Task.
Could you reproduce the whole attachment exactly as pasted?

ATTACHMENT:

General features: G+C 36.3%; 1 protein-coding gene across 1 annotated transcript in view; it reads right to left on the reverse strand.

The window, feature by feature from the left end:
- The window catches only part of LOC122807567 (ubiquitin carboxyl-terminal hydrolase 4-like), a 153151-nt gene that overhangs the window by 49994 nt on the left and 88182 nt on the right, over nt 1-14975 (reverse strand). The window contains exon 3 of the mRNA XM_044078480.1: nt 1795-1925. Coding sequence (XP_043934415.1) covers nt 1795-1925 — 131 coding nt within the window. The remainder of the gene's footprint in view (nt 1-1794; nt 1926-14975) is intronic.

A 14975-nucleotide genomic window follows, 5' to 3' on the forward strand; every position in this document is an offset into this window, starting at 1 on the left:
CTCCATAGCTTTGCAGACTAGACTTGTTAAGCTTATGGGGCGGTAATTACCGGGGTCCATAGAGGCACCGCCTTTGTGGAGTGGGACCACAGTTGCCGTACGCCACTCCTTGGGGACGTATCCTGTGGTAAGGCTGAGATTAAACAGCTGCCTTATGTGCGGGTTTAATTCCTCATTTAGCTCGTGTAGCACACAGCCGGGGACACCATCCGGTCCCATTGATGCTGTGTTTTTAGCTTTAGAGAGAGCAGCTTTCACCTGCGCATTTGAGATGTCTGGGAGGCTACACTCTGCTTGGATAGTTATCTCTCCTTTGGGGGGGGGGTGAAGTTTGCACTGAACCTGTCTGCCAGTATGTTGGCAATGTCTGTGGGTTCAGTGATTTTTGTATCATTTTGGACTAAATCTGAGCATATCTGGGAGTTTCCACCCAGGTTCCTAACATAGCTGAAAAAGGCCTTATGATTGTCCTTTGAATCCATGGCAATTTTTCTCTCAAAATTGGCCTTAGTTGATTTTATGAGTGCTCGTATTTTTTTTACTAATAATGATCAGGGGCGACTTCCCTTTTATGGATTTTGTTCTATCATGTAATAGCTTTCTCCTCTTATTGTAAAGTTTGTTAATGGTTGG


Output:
General features: G+C 36.3%; 1 protein-coding gene across 1 annotated transcript in view; it reads right to left on the reverse strand.

The window, feature by feature from the left end:
- The window catches only part of LOC122807567 (ubiquitin carboxyl-terminal hydrolase 4-like), a 153151-nt gene that overhangs the window by 49994 nt on the left and 88182 nt on the right, over nt 1-14975 (reverse strand). The window contains exon 3 of the mRNA XM_044078480.1: nt 1795-1925. Coding sequence (XP_043934415.1) covers nt 1795-1925 — 131 coding nt within the window. The remainder of the gene's footprint in view (nt 1-1794; nt 1926-14975) is intronic.

A 14975-nucleotide genomic window follows, 5' to 3' on the forward strand; every position in this document is an offset into this window, starting at 1 on the left:
CTCCATAGCTTTGCAGACTAGACTTGTTAAGCTTATGGGGCGGTAATTACCGGGGTCCATAGAGGCACCGCCTTTGTGGAGTGGGACCACAGTTGCCGTACGCCACTCCTTGGGGACGTATCCTGTGGTAAGGCTGAGATTAAACAGCTGCCTTATGTGCGGGTTTAATTCCTCATTTAGCTCGTGTAGCACACAGCCGGGGACACCATCCGGTCCCATTGATGCTGTGTTTTTAGCTTTAGAGAGAGCAGCTTTCACCTGCGCATTTGAGATGTCTGGGAGGCTACACTCTGCTTGGATAGTTATCTCTCCTTTGGGGGGGGGGTGAAGTTTGCACTGAACCTGTCTGCCAGTATGTTGGCAATGTCTGTGGGTTCAGTGATTTTTGTATCATTTTGGACTAAATCTGAGCATATCTGGGAGTTTCCACCCAGGTTCCTAACATAGCTGAAAAAGGCCTTATGATTGTCCTTTGAATCCATGGCAATTTTTCTCTCAAAATTGGCCTTAGTTGATTTTATGAGTGCTCGTATTTTTTTTACTAATAATGATCAGGGGCGACTTCCCTTTTATGGATTTTGTTCTATCATGTAATAGCTTTCTCCTCTTATTGTAAAGTTTGTTAATGGTTGG